public DriverStrategy getStrategy() {
          return MAP_PARTITION;
      // Instantiate the operator with the strategy over the input given in the form of the Channel
      public SingleInputPlanNode instantiate(Channel in, SingleInputNode node) {
          return new SingleInputPlanNode(node, "MapPartition", in, MAP_PARTITION);
      // The operation accepts data with default global properties (arbitrary distribution)
      protected List<RequestedGlobalProperties> createPossibleGlobalProperties() {
          return Collections.singletonList(new RequestedGlobalProperties());
      // The operation can accept data with any local properties. No grouping/sorting is necessary
      protected List<RequestedLocalProperties> createPossibleLocalProperties() {
          return Collections.singletonList(new RequestedLocalProperties());
      // the operation itself does not affect the existing global properties.
      // The effect of the UDF's semantics// are evaluated separately (by interpreting the
      // semantic assertions)
      public GlobalProperties computeGlobalProperties(GlobalProperties gProps) {
          return gProps;
      // since the operation can mess up all order, grouping, uniqueness, we cannot make any statements
      // about how local properties are preserved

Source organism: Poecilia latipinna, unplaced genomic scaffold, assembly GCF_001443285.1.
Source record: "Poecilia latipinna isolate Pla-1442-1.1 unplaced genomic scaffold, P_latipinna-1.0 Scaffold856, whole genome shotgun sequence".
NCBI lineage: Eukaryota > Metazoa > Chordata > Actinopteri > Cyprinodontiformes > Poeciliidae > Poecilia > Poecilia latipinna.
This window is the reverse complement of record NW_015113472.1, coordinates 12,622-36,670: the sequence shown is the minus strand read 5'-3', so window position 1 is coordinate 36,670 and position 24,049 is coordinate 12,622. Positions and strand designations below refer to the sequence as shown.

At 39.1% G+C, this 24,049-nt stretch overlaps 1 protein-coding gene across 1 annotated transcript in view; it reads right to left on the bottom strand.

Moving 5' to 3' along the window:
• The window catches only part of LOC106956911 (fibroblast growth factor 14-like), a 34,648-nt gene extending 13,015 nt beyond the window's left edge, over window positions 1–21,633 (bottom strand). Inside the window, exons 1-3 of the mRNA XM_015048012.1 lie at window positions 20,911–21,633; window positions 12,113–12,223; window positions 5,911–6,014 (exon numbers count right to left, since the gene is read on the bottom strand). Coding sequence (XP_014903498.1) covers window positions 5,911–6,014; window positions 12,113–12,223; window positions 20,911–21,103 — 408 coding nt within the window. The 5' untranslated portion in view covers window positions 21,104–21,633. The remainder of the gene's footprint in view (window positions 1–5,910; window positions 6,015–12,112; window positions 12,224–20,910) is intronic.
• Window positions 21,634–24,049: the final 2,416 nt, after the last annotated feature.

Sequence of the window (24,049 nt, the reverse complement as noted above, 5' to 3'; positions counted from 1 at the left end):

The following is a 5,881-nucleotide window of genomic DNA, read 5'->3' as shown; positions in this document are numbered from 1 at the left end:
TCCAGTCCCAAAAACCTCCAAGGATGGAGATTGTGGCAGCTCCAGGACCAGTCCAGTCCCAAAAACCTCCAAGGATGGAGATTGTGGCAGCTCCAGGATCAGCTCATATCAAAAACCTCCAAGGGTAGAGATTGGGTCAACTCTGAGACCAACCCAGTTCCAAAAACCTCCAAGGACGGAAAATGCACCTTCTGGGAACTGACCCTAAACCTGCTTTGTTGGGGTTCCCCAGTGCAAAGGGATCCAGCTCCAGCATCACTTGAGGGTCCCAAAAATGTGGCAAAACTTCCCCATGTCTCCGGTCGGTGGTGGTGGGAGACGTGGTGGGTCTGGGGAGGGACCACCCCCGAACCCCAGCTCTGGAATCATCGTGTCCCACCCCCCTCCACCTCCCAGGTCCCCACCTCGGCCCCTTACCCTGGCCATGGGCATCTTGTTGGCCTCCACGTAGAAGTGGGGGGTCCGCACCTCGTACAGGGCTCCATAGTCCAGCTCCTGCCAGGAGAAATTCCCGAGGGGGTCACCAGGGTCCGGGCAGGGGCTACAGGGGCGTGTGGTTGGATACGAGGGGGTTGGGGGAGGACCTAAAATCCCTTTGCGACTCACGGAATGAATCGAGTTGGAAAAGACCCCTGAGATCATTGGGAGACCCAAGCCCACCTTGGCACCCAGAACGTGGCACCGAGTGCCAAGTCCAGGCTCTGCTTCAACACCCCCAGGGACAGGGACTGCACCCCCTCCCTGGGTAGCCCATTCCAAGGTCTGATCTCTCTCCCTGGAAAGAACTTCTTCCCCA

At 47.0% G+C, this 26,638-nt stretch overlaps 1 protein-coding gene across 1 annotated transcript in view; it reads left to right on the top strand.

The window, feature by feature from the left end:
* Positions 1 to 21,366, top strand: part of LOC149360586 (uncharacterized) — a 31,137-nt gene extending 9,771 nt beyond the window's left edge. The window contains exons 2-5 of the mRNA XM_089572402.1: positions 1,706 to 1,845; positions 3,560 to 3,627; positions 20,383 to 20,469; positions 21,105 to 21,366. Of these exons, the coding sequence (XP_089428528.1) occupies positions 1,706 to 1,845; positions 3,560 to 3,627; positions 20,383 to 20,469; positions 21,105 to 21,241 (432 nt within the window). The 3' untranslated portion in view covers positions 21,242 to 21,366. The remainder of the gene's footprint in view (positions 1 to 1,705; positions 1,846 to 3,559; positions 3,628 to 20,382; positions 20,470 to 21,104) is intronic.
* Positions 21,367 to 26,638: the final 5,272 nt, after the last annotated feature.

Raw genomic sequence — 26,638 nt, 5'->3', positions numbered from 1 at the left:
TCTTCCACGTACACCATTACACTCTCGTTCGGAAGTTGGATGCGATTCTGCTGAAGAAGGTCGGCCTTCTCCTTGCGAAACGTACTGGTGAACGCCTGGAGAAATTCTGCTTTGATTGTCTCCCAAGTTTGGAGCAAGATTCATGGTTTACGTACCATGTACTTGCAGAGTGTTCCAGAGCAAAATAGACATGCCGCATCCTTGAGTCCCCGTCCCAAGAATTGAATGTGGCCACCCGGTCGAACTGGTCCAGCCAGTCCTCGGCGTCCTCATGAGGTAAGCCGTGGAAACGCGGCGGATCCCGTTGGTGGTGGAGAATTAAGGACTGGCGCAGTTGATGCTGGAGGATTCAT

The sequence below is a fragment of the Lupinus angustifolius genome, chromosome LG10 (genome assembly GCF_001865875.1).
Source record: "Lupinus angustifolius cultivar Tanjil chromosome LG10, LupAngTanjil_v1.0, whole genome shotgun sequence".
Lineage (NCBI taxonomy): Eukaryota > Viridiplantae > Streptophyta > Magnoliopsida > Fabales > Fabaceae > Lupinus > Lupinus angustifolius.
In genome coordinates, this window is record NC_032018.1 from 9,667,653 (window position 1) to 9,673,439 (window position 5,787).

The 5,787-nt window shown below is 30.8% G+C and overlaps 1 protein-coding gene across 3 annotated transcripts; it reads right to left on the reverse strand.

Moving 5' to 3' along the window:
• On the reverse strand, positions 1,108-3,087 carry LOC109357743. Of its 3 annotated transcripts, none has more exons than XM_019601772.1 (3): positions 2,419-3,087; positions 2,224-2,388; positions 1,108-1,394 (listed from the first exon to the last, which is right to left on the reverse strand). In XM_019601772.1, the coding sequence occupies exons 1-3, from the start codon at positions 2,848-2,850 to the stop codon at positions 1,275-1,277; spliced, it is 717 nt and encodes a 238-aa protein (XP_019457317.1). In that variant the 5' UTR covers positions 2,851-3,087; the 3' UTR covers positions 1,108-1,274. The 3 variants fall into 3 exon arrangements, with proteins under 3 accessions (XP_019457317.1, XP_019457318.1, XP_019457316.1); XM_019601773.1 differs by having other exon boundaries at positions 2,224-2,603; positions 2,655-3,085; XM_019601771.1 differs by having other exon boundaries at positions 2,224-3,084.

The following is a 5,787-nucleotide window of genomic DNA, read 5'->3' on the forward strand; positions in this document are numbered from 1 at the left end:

public LocalProperties computeLocalProperties(LocalProperties lProps) {
          return LocalProperties.EMPTY;
  • OptimizerNode: The optimizer node is the place where all comes together. It creates the list of OperatorDescriptors, implements the result data set size estimation, and assigns a name to the operation. It is a relatively small class and can be more or less copied again from the MapNode.

Common API

To make the operation available to the higher-level APIs, it needs to be added to the Common API. The simplest way to do this is to add a base operator. Create a class MapPartitionOperatorBase, after the pattern of the MapOperatorBase.

In addition, the optimizer needs to know which OptimizerNode how to create an OptimizerNode from the OperatorBase. This happens in the class GraphCreatingVisitor in the Optimizer.

Note: A pending idea is to allow to skip this step by unifying the OptimizerNode and the Common API operator. They essentially fulfill the same function. The Common API operator exists only in order for the flink-java and flink-scala packages to not have a dependency on the optimizer.

Java API

Create a Java API operator that is constructed in the same way as the MapOperator. The core method is the translateToDataFlow(...) method, which creates the Common API operator for the Java API operator.

The final step is to add a function to the DataSet class:

public <R> DataSet<R> mapPartition(MapPartitionFunction<T, R> function) {
    return new MapPartitionOperator<T, R>(this, function);